The year of 1941 was not the first time that the Disney Studio was in financial trouble. It was the first time that I can see that it caused Walt and his team to start making compromises with the product, however. Things that they had to do to make money began to take precedence over what they wanted to do artistically. The Reluctant Dragon, a package of shorts masquerading as a feature film, was one of those things.
Walt and his studio needed money, because World War II had dried up the foreign markets, and with other developments (strike, poor box office for Fantasia), he had to get it in an efficient way. The result of this was creating The Reluctant Dragon, a feature that saw a live action framework installed over several shorts, creating a patchwork movie.
Humorist Robert Benchley provides the framework, as his badgering wife pushes him onto the Disney lot, to pitch Walt on the story of The Reluctant Dragon as a potential feature film. In his wanderings around the Disney studio, he learns about the various things that go on in the production of animated films, and sees many different products along the way.
As I said, the framework is really secondary to the shorts contained therein. There are four shorts in the film, although there are some other bits of animation (such as Donald Duck coming to life on the drawing board or a “flip book” of Goofy) scattered throughout.
The first short that Benchley sees is a snippet of Casey Junior, the train from the then still in production Dumbo. As he enters the sound stage, a young woman is recording the dialogue for Casey, while sound effects men are laying down their soundtrack as well. The film cuts between the footage of Casey and Benchley’s reaction to it. It’s a neat look at the character of Casey Junior, as he chugs through the countryside, facing down tugboats, rain and bridges in his way.
The best thing about the Casey Junior sequence is how it highlights part of the animation process – the sound. The same can be said for the second short, Baby Weems. The story of a young infant who turns out to be a prodigy is told through storyboards, put together to have minimalistic movement. It’s quite a change for Disney, which has always to this point emphasized realism and motion.
Baby Weems does neither. It is a deliberately sparse and cartoonish piece of work. But it is fantastic. It goes on much longer than most shorts, but is so entertaining. The ultimate story of how the baby cannot be normal, and is never with his suffering parents, to the way that he is reunited with them is heartwarming. It’s a glimpse into the future of animation with the UPA and other minimal styles to come.
The third short is also a glimpse into the future. Goofy shows up when Benchley enters the animators’ room, and Ward Kimball and the boys treat him to How To Ride A Horse, a more streamlined version of Goofy’s “How To” shorts. We saw this in Goofy’s Glider, but this is a more realized version of the series. These Goofy shorts are my favorites, and are among the funniest done by Disney.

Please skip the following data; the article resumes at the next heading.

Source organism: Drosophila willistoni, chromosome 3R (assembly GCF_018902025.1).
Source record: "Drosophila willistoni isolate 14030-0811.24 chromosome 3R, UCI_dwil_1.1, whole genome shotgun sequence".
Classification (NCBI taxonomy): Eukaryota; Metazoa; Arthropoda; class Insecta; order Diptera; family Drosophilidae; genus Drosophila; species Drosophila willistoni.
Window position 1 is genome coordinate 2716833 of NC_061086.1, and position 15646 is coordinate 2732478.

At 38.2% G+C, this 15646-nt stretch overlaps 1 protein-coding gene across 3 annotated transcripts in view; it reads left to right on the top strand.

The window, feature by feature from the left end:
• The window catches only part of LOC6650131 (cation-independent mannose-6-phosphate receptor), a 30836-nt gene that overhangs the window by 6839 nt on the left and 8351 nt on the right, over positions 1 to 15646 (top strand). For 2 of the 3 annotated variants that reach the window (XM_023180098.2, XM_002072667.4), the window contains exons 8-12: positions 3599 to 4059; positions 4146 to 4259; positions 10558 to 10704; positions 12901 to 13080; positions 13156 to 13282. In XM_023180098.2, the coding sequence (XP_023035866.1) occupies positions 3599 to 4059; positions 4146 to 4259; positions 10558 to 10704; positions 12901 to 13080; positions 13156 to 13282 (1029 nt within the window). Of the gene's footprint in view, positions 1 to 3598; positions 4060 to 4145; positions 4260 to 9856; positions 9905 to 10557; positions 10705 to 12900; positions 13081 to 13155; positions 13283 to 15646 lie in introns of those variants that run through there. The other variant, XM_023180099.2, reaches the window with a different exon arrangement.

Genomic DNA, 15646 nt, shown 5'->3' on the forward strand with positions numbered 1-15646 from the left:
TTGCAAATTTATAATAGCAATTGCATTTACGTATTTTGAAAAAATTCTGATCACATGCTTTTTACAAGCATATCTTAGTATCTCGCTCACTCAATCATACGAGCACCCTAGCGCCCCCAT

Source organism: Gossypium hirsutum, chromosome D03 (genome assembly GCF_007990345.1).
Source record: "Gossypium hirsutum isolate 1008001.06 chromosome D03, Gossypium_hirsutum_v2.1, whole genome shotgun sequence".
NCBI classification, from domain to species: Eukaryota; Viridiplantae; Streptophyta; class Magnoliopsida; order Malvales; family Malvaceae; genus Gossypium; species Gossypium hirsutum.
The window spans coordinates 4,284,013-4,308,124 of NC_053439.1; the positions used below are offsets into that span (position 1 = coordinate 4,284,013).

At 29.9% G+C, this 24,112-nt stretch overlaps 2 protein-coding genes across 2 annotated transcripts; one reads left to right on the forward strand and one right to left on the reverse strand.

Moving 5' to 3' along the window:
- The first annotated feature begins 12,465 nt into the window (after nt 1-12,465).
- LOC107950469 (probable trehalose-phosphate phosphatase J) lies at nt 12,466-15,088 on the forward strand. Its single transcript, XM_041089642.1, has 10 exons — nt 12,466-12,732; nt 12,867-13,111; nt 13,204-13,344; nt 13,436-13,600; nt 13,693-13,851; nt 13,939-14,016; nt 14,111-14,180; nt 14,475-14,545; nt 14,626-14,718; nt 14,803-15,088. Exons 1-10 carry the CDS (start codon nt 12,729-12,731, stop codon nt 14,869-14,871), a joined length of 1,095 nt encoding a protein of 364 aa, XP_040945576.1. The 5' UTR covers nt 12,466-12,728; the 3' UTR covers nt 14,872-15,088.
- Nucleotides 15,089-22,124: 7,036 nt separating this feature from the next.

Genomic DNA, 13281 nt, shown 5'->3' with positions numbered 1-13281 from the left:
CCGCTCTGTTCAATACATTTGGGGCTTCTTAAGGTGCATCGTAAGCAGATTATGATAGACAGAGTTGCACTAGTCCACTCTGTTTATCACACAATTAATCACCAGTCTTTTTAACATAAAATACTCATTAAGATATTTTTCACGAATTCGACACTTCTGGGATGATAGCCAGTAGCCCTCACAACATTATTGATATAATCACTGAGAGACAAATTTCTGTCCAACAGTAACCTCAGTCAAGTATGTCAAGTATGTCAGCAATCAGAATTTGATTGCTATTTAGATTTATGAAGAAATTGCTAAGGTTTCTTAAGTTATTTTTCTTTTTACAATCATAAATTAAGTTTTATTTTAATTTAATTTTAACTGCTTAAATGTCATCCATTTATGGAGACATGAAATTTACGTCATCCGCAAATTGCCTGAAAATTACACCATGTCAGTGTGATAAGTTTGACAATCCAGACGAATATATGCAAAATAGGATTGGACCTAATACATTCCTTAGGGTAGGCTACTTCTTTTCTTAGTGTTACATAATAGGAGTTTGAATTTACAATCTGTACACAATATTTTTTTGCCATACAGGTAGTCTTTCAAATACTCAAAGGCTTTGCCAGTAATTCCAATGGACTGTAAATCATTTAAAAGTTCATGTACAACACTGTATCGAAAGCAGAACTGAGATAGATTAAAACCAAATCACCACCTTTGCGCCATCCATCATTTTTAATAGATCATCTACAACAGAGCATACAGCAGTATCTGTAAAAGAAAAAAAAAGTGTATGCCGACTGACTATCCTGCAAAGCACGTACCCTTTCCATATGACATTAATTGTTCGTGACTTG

The final “short” is the story of The Reluctant Dragon. I put short in quotes because it’s really a short feature, instead of a traditional 7 or 8 minute short. This is a nearly 30 minute long piece that spends a lot of time with the characters. To my mind, it’s also where the movie falls flat.
The Reluctant Dragon is about a dragon who is feared by the countryside, but has no interest in terrorizing them. A dragon killer is hired to come and take him out, but the dragon killer has no interest in doing so. The two reach a compromise, fake a fight and everyone ends up happy. Doesn’t sound like 30 minutes of story, does it?
It’s not, and that was the problem. There is a boy who serves as the bridge between Sir Giles the dragon killer and the dragon, but he’s woefully underdeveloped and uninteresting. The whole thing really fell flat for me, because the dragon doesn’t seem like a “realistic” character, and the whole bit was somewhat absurd. If it was a 10-15 minute sequence, fine, but it just kept going too long to maintain credibility.
The most interesting part of the film for me was that we get to see a glimpse behind the curtain at Disney. In years to come, this would be commonplace on Walt’s TV shows, but this film shows us what that will be like. Now, it’s not all realistic, because Walt valued entertainment over accuracy. But, for a first glimpse, it’s pretty good.
Plus, we get to see Walt himself at the end of the film, and he’s far from the “Uncle Walt” we would come to know later. This is a thinner, younger Walt, who is not quite the genial old man we would see on TV. He’s not mean or anything like that, but just different. The whole film is like that – it’s not Disney’s best work, but it provides a great look at Disney in 1941, and such a glimpse is very rare.
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